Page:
Nicaraguan Lanzadores, Part 1: Wilton Sevilla

Nicaraguan Lanzadores, Part 1: Wilton Sevilla

Over the the past decade, the Yankees have become famous for their scouting system in Central America and the Caribbean. They have pulled such stars out of Panama like Mariano Rivera, Ramiro Mendoza and star prospect Dioner Navarro out of Venezuela. Well, the Yankees are at it again and this time it appears they have infiltrated Nicaragua as their newest pipeline for talent. What they found was a two more "lanzadores" in the rough, one of them being Aristides "Wilton" Sevilla. 

If you saw Wilton Sevilla walk by you, you may not even think he was any type of baseball player at all. At 5' 7", 165 pounds, he is not of any intimidating stature. But, make no mistake, when he takes that pitching mound, the batters box is not a pleasant place to be. He didn't exactly burst onto the professional scene this year. In fact, it didn't seem that the Yankee organization knew exactly what to do with him yet. He went from Staten Island, to Tampa, to Staten Island and even to the Gulf Coast League. In any of the places he pitched in, there was a very little game action for him but those looking on could see exactly what kind of talent he was. But, the question for all of his onlookers was, "just who is this guy and where did he come from?"

 

Aristides "Wilton" Sevilla was born on July 19, 1983 in Leon, Nicaragua. His hometown of Leon would end up playing a major part in his baseball career down the road. In fact, at the age of 19, the fiery righty was the ace of the Leon pitching staff. He ended up pitching his team to a Nicaraguan championship and was name the Most Valuable Player of the series. At age 19, scouts were already salivating over the righthander. However, well known for their foreign scouting, the Yankees swooped down and signed Sevilla. Upon signing, the Yankees and Sevilla agreed that he would still be able to play for his Leon team in Nicaragua in the off season. Leon would just have to agree to keep him on a pitch count of 90 and four days rest between starts. The Yankees would take no chances with their new import and they treated him as if he were solid gold. Ricardo Heron is credited for signing Sevilla along with Franklin Sanchez. "The first thing that you see is the physical appearance, and he has an excellent one. It is thin, compact, and then you project that with 15 pounds more he can throw harder. As of right now, he throws 90-91. So he can arrive at 94-95", says Heron. "I believe that in essence, he is a relief pitcher. He throws strong and is aggressive. I do not know, I imagine him relieving long or short, or perhaps as closer. But for now, one must see how he performs and develops in low leagues".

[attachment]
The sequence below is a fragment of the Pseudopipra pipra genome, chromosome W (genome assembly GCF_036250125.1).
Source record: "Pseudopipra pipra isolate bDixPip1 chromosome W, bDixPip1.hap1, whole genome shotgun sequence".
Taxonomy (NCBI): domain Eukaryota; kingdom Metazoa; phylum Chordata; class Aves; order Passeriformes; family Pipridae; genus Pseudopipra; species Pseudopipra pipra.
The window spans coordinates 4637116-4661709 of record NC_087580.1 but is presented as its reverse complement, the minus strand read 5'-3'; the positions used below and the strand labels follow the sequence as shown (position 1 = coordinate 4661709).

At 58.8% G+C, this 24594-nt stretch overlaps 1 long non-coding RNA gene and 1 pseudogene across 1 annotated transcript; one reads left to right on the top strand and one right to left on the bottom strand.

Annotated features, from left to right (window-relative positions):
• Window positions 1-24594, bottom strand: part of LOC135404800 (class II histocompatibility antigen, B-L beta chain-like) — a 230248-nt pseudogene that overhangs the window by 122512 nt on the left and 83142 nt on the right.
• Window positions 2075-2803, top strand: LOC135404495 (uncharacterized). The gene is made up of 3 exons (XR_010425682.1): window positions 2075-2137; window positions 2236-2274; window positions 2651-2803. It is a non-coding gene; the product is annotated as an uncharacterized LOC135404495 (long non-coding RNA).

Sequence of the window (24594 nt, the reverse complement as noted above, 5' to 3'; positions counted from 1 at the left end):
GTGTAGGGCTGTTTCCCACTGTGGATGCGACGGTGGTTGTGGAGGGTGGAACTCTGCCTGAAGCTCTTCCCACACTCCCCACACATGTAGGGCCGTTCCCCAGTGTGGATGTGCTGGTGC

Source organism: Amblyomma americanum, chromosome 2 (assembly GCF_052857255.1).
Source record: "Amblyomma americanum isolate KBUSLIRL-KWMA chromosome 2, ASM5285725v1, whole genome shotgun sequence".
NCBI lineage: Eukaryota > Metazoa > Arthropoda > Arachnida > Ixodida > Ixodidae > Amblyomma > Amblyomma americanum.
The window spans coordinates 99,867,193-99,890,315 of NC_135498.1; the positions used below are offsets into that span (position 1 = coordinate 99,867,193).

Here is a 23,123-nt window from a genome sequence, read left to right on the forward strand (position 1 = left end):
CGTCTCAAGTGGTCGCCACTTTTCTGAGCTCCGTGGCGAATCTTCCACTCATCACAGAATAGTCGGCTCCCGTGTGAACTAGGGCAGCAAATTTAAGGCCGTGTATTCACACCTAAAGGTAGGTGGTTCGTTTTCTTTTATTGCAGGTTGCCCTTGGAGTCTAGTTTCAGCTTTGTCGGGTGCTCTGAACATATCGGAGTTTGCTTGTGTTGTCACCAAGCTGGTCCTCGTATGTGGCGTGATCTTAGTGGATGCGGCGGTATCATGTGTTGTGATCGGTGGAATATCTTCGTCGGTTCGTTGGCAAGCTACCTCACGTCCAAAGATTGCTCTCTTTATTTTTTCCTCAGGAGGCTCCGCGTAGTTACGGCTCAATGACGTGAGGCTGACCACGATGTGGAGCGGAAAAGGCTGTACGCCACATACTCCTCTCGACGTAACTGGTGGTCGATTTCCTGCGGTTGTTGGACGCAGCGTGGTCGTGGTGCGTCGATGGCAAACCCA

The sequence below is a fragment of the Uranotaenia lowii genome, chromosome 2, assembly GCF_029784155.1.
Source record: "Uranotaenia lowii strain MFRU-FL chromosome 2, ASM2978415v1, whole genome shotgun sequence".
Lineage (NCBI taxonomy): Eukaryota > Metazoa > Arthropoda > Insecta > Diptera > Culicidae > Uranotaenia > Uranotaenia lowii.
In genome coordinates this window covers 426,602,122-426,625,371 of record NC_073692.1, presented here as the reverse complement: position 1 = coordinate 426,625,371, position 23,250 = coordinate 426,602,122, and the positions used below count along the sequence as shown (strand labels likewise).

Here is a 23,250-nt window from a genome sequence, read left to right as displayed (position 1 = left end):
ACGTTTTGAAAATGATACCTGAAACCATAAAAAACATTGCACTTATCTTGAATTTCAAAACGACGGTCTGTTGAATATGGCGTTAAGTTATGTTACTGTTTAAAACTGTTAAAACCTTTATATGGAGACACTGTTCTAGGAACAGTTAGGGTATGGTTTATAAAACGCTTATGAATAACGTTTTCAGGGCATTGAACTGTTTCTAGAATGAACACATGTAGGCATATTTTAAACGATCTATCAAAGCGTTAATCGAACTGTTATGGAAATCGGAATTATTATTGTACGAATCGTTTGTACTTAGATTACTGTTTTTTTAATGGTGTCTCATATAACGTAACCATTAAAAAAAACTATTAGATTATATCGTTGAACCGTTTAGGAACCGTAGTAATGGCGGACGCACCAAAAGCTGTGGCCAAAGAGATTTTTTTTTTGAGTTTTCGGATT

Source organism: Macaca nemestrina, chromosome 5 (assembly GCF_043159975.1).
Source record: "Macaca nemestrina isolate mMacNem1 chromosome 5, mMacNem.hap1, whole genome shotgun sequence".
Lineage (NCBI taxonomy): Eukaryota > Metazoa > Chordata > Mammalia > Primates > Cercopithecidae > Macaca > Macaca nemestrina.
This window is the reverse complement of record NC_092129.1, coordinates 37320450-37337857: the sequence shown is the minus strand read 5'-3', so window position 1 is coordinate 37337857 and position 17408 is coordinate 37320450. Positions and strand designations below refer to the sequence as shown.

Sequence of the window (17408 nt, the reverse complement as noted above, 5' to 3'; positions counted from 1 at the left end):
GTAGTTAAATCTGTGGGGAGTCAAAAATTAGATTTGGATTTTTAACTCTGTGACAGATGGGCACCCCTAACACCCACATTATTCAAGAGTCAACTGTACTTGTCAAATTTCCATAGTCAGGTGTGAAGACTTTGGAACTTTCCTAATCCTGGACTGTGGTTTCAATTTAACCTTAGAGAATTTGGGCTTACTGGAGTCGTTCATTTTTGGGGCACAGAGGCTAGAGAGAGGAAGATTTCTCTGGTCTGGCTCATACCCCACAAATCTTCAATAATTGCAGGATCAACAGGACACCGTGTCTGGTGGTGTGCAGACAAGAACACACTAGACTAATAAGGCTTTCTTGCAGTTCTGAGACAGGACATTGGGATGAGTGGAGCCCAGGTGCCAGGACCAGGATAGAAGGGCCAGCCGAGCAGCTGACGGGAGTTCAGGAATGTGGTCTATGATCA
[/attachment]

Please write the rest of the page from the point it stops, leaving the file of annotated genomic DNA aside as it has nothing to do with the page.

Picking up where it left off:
Not only was Wilton Sevilla treated like gold by the Yankee organization but also by the people of his country. Being the ace of the Nicaraguan team along with his youth and energy, his popularity was immense in Nicaragua. This is well shown when he returned from his first campaign in the Yankee organization. People from around the country awaited his arrival when he returned from the Dominican Republic including representatives from his Nicaraguan team from Leon. "Carlos Rivers, that is the responsible for the Yankees in Latin America, told us that we could pitch [in Nicaragua] but that we took care ourselves. I understand that in the coming days they will arrive with the permission in writing and certain recommendations for the teams with the ones that will play", Sevilla said in regards to playing in Nicaragua in the off season. His status there grew even larger when it was learned just how successful he was in the Dominican. He had an incredible season, going 6-1 with a 1.99 ERA in 11 appearances. The next season would be key for Sevilla as the Yankees had plans for him to move into their mainstream farm system in the United States.